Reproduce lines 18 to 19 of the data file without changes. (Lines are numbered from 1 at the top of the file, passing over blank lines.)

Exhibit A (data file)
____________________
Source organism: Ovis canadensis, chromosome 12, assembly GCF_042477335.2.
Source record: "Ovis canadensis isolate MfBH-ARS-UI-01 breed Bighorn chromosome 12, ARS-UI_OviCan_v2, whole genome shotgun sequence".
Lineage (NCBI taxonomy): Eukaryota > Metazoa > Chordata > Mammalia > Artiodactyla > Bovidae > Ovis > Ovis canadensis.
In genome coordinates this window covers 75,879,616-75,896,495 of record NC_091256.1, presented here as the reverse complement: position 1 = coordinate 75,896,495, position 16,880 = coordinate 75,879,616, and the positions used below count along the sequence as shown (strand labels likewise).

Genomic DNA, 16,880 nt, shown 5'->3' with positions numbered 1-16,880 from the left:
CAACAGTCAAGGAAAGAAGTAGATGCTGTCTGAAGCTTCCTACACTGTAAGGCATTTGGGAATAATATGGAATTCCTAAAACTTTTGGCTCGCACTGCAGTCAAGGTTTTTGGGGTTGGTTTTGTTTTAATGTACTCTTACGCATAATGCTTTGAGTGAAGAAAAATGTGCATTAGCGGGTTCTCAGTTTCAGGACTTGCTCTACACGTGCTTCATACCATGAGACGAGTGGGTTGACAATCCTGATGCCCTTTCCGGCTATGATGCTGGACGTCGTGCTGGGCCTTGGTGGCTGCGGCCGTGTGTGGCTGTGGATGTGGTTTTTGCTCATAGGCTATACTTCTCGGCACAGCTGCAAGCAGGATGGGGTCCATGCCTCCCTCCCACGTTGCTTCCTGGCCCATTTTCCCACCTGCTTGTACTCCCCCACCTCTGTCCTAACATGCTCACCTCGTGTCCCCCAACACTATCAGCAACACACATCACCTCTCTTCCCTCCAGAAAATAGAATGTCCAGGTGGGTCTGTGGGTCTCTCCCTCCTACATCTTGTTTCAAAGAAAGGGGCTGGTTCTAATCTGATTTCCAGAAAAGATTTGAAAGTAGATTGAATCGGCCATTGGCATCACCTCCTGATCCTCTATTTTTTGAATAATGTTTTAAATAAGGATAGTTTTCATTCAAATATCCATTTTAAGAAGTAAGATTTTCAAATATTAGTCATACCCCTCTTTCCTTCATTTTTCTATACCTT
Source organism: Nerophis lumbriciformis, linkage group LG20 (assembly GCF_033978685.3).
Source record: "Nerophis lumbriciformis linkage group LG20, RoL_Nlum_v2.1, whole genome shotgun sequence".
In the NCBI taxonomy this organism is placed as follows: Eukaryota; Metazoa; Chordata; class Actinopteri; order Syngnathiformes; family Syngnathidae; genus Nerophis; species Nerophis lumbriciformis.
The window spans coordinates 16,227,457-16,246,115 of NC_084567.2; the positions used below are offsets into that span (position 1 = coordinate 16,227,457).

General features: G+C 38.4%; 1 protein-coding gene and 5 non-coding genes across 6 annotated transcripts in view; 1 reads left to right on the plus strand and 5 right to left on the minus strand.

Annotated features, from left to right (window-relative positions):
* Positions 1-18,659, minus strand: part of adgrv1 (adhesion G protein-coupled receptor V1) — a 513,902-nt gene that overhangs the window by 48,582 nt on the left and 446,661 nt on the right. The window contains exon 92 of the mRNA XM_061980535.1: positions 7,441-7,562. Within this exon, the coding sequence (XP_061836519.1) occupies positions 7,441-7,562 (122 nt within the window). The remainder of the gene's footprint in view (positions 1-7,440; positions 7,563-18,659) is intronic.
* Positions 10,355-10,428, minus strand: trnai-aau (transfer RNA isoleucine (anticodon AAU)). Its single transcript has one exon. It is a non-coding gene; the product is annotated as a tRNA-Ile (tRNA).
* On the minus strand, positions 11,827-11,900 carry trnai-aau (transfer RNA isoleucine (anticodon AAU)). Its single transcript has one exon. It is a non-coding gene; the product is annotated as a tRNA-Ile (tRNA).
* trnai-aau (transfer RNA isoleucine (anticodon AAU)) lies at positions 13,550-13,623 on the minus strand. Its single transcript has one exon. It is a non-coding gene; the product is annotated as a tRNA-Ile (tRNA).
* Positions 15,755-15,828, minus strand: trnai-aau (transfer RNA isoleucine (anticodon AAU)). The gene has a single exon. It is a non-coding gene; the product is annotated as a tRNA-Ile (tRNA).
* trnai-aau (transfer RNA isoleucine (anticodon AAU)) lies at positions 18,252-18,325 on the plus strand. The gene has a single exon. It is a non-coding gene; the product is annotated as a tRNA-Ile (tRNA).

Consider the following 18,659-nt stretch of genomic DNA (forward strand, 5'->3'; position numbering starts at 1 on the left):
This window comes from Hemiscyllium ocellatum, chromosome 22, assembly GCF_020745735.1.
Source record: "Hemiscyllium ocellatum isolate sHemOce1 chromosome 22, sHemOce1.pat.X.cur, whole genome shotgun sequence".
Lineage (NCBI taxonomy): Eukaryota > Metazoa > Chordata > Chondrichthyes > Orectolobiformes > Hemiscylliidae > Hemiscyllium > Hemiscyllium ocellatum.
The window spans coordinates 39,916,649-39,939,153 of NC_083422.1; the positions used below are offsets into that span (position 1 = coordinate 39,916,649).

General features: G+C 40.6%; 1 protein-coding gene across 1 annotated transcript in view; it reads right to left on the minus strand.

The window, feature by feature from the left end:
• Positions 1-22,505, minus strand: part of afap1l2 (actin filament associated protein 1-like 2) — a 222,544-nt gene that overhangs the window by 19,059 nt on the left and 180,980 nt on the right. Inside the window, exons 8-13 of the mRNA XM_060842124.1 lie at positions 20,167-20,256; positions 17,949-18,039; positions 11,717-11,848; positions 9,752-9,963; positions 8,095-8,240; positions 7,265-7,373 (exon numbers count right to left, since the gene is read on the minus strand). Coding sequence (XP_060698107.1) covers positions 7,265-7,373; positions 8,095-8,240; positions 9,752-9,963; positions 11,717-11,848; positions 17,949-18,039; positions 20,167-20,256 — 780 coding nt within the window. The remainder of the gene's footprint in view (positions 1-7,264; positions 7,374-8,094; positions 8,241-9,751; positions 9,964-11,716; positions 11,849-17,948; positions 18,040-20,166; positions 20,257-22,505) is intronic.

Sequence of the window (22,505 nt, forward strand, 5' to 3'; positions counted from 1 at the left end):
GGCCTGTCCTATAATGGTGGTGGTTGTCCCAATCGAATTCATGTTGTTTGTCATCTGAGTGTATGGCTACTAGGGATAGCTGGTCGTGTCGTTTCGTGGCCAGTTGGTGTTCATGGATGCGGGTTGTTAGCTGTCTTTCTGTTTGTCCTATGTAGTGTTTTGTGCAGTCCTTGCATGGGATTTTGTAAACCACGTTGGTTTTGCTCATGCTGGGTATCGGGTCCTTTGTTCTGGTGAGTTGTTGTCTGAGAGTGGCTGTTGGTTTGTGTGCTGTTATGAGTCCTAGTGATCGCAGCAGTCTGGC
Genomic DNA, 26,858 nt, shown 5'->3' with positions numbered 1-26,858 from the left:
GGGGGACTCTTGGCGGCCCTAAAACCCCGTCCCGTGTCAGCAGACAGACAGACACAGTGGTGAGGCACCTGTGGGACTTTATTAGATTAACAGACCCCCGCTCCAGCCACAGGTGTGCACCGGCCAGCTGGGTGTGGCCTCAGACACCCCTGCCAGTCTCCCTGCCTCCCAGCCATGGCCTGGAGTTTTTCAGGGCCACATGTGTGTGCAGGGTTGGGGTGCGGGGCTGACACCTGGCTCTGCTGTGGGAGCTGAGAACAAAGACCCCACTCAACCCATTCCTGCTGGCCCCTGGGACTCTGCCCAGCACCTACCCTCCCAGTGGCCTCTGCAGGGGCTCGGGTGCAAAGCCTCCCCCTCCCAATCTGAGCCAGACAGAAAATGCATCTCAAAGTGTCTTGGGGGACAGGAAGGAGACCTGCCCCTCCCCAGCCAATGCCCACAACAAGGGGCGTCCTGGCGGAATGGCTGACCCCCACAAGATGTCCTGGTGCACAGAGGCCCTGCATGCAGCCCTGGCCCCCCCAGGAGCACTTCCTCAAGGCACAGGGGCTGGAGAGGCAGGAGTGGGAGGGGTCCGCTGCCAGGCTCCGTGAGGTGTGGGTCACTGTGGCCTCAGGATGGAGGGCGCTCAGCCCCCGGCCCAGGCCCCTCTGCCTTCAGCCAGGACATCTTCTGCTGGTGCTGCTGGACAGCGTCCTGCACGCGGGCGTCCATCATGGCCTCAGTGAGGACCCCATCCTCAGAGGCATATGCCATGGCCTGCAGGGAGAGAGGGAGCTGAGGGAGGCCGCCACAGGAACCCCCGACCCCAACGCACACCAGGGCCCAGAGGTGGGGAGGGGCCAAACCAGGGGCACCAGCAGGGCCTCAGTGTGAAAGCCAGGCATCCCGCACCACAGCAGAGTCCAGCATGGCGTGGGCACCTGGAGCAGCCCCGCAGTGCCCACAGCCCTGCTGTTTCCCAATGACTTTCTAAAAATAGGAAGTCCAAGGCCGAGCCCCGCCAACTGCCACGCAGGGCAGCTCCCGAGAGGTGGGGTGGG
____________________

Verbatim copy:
* trnai-aau (transfer RNA isoleucine (anticodon AAU)) lies at positions 18,252-18,325 on the plus strand. The gene has a single exon. It is a non-coding gene; the product is annotated as a tRNA-Ile (tRNA).

Consider the following 18,659-nt stretch of genomic DNA (forward strand, 5'->3'; position numbering starts at 1 on the left):